The pivotal question remains, “What warranted Solomon Arase’s removal from office by President Bola Ahmed Tinubu?”

PANDEF urges President Bola Ahmed Tinubu to tell Nigerians, and the world, at large, the reason or reasons for Arase’s removal. We stand against injustice, oppression, and likewise, misconduct.

PANDEF notes that when the President dissolved the memberships of boards and agencies of the federal government in 2023, shortly after assuming office, the leadership of the Police Service Commission remained untouched, presumably due to its statutory position. What has changed now?

It is important to recall that when President Muhammadu Buhari assumed office, he retained Sir Mike Okiro as Chairman of the Police Service Commission until the end of Okiro’s tenure, appointing Musiliu Smith, also a former IGP, in May 2018 to succeed Okiro.

Sir Mike Okiro, the 13th Inspector General of Police from 2007 to 2009, was appointed as Chairman of the Police Service Commission in May 2013 by Buhari’s predecessor, former President Goodluck Jonathan.

Mr. President should recognize that Nigeria belongs to all its citizens, and any attempt to marginalize the people of the Niger Delta region and the South-South Geopolitical zones will not be taken lightly.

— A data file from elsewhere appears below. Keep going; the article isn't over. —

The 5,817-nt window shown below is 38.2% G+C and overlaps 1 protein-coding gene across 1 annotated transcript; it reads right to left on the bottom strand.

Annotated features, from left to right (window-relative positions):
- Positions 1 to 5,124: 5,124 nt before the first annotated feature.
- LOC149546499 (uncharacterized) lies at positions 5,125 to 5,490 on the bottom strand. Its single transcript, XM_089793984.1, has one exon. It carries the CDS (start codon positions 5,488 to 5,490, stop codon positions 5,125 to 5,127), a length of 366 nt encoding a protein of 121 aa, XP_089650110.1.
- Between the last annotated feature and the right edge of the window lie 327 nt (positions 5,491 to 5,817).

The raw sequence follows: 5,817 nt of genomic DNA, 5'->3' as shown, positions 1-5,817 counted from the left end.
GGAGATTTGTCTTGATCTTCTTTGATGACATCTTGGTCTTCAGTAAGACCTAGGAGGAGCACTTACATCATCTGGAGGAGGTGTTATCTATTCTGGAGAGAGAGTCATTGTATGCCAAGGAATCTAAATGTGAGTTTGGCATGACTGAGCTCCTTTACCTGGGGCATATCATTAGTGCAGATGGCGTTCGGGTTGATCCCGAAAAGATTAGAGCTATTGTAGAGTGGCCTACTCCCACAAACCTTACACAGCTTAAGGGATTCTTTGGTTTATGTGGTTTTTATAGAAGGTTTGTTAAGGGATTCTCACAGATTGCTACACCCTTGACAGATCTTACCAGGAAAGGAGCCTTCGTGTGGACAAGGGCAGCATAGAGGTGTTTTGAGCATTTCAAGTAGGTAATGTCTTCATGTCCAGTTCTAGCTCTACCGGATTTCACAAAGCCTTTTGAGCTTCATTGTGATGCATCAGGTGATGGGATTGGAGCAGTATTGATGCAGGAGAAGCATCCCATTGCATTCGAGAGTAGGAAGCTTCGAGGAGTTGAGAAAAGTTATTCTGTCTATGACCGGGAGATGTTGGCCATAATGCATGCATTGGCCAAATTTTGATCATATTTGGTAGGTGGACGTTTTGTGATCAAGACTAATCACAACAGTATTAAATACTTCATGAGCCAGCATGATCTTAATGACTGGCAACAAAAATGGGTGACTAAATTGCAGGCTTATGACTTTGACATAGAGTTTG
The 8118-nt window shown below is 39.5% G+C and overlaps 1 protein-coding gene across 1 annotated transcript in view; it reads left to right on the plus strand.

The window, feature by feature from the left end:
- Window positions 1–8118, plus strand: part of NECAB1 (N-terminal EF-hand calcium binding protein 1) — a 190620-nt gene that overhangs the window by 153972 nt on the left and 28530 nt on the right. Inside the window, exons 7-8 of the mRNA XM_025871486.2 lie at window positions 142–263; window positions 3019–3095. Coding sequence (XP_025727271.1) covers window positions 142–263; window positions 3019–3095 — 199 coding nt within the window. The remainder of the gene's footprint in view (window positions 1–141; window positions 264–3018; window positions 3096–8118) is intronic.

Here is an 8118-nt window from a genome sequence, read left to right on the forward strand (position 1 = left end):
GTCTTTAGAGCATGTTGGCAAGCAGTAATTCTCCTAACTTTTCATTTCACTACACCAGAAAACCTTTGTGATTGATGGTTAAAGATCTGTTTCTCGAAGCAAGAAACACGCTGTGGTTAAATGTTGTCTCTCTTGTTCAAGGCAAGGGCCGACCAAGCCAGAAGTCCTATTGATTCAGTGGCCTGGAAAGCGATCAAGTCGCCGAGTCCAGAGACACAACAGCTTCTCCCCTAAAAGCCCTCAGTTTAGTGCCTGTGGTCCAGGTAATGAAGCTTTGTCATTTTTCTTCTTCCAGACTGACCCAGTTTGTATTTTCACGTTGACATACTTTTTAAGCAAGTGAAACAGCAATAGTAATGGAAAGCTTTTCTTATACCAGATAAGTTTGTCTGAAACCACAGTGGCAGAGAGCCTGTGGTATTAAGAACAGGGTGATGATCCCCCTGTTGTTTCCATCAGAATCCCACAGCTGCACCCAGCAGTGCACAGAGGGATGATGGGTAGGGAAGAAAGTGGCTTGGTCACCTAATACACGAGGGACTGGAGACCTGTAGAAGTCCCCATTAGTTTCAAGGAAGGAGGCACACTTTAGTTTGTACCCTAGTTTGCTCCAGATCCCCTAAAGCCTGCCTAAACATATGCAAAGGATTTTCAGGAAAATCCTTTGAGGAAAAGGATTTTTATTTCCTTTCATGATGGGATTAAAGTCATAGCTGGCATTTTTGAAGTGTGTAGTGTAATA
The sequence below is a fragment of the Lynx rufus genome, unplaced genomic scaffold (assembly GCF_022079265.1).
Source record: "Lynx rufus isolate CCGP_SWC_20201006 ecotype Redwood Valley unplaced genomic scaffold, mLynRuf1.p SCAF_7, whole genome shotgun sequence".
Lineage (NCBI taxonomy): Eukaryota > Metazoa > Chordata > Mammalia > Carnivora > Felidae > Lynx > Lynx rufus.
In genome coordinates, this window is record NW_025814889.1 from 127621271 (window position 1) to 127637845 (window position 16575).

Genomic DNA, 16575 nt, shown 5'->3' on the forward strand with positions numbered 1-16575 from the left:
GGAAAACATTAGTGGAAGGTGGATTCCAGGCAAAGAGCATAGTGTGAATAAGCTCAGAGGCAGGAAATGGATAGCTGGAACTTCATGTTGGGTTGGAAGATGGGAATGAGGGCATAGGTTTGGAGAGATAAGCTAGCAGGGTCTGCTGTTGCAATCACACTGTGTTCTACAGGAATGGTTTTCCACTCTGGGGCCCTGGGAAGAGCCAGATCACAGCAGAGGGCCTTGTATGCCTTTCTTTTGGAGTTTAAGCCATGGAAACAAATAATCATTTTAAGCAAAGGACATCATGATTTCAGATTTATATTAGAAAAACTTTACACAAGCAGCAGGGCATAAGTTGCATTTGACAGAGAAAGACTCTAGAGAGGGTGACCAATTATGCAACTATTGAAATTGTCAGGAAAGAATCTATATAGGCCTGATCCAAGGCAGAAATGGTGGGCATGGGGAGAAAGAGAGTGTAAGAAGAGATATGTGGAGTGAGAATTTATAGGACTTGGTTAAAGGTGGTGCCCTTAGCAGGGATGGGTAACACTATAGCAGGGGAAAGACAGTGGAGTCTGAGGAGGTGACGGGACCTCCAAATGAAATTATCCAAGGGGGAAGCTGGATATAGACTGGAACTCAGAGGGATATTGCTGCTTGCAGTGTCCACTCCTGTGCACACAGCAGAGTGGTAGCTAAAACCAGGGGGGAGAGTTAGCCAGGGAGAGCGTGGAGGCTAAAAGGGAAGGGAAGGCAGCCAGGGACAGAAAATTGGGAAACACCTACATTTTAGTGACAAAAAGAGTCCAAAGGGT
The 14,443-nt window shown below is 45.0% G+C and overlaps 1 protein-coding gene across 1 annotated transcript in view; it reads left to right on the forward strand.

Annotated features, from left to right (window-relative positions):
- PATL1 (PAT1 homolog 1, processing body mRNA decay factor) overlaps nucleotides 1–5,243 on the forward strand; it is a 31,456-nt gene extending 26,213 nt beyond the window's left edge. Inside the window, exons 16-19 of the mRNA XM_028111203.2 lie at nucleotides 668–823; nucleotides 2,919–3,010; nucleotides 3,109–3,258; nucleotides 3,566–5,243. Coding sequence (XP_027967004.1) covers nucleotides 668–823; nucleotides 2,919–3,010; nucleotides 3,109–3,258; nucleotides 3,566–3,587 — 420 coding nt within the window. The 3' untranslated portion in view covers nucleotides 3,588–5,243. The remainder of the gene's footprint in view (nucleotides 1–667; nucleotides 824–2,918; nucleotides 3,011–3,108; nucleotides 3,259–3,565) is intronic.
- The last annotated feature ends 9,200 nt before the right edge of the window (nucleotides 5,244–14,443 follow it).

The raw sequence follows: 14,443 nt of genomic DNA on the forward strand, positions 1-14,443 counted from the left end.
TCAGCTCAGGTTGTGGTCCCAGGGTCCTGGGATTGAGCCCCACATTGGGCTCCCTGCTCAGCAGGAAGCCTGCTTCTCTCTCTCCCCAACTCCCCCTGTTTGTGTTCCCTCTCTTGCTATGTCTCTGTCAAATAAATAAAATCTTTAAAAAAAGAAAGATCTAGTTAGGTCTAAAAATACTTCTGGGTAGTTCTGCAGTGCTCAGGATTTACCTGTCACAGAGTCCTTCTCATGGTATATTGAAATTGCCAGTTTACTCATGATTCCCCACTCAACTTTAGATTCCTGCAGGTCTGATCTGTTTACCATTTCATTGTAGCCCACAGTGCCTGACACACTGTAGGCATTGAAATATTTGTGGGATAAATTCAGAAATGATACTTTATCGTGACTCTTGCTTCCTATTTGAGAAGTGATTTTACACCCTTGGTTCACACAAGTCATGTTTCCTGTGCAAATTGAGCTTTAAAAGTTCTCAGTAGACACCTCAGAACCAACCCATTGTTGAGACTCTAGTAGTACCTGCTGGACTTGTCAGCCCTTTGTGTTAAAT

We have been inundated with disturbing reports of discrimination against our people in the last few months, particularly regarding the mass layoffs at the Central Bank of Nigeria, disproportionately affecting staff from the southern regions, especially the South South and South East zones.

We refrained from commenting on recent challenges to allow the Tinubu administration address them, but it appears the administration has opted to sustain the discriminatory practices against the people of the South-South Geopolitical zone.

Suffice to remind that the sacrifices and contributions of the South-South zone to the unity and sustenance of Nigeria are unparalleled.